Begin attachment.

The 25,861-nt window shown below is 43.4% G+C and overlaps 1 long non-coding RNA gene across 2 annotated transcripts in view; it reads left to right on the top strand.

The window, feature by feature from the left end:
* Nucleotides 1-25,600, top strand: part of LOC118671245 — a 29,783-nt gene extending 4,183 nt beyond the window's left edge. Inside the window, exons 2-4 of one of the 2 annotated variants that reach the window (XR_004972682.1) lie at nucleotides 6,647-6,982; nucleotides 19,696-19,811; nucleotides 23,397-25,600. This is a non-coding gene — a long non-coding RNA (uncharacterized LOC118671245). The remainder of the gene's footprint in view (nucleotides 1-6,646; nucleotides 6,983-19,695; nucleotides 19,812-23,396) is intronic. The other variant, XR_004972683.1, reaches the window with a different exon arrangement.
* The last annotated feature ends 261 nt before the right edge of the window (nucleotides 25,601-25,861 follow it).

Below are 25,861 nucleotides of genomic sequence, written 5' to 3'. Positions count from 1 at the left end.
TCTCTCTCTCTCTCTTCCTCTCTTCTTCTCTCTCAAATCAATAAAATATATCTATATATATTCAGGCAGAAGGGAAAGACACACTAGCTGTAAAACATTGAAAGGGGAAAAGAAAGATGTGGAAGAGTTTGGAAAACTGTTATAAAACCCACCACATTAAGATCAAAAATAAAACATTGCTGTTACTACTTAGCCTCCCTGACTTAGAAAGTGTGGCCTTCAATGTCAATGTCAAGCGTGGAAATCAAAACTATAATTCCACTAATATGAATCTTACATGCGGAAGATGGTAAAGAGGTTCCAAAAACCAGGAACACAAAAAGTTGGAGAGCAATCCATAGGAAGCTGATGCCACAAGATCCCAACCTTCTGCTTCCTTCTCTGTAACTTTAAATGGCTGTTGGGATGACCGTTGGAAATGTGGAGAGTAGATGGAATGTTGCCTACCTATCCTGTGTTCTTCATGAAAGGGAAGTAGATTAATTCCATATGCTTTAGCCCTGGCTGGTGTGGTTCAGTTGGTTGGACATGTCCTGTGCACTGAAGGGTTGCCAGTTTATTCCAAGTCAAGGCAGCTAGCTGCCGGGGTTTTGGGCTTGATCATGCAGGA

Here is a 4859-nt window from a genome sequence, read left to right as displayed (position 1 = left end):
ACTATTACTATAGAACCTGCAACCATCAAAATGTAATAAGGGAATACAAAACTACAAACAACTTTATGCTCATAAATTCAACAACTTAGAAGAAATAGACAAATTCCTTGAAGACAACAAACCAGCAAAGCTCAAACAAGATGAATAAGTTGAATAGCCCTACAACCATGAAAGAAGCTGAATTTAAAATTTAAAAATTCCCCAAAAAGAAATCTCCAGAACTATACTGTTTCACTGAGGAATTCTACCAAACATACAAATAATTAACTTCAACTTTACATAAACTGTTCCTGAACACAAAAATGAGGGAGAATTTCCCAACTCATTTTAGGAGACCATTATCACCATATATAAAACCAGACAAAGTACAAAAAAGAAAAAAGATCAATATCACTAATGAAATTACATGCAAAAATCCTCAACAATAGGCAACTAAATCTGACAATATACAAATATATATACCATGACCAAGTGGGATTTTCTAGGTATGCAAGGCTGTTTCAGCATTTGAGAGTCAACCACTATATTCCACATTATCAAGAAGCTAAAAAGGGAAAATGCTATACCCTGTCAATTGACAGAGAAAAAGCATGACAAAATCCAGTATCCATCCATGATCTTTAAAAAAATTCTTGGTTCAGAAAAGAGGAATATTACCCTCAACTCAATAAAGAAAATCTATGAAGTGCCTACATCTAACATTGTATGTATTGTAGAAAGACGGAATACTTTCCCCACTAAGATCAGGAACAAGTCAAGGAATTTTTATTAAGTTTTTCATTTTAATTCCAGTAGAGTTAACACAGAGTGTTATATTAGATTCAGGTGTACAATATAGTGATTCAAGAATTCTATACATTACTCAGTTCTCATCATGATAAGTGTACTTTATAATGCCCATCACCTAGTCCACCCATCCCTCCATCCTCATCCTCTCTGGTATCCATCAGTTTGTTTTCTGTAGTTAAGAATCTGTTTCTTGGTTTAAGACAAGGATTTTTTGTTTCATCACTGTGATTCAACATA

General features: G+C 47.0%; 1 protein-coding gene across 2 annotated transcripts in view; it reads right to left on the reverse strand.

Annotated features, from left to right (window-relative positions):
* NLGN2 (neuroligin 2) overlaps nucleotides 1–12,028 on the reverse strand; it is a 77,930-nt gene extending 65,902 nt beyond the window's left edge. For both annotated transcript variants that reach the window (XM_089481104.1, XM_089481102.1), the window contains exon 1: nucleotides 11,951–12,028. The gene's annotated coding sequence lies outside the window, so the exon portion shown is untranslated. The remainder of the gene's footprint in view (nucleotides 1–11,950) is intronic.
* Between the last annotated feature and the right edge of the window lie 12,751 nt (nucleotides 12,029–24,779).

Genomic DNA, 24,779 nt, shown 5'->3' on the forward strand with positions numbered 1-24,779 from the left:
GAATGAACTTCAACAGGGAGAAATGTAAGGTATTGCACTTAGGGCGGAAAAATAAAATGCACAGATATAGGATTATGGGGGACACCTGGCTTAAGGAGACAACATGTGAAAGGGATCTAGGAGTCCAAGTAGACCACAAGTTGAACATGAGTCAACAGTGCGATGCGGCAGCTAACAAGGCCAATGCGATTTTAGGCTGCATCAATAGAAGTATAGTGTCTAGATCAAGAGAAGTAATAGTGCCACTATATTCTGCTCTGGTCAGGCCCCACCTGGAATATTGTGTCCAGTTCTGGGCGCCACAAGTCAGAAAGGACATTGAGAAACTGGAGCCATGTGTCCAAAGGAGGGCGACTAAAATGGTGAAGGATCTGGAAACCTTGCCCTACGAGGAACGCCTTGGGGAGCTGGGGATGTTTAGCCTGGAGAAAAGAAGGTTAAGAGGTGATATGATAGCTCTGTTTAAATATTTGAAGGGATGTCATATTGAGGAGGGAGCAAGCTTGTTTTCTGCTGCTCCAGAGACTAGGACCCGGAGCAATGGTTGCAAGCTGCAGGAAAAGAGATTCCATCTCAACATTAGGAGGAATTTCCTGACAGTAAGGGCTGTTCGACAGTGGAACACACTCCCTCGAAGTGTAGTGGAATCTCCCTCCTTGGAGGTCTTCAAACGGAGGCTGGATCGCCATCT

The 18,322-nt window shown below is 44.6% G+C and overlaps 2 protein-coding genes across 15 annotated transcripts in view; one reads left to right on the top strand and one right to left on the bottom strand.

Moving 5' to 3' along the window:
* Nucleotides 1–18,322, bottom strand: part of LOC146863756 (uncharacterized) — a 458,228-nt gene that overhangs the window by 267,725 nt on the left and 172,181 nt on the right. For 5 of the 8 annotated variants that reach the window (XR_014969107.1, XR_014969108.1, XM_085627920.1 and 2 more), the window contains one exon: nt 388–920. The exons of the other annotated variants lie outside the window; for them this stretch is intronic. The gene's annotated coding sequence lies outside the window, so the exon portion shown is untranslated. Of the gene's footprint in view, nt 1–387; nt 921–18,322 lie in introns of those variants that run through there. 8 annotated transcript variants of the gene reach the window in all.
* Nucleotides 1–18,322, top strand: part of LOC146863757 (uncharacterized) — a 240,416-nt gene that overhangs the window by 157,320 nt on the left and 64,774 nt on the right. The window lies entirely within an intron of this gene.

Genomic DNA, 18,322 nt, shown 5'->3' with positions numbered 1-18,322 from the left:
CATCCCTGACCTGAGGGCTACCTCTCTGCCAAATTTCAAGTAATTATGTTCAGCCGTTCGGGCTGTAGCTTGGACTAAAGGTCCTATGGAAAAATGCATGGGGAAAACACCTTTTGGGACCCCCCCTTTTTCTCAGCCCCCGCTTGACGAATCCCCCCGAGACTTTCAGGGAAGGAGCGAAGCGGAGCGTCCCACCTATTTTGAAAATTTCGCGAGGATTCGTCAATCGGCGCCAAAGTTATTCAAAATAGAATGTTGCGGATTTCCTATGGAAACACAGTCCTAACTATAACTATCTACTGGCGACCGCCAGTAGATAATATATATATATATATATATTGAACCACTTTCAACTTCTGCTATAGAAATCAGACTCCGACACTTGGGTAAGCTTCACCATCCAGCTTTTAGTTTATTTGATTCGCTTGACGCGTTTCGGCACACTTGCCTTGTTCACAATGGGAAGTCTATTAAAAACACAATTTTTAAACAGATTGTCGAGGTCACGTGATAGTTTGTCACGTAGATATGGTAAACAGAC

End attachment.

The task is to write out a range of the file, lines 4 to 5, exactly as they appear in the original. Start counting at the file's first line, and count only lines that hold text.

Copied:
* The last annotated feature ends 261 nt before the right edge of the window (nucleotides 25,601-25,861 follow it).

Below are 25,861 nucleotides of genomic sequence, written 5' to 3'. Positions count from 1 at the left end.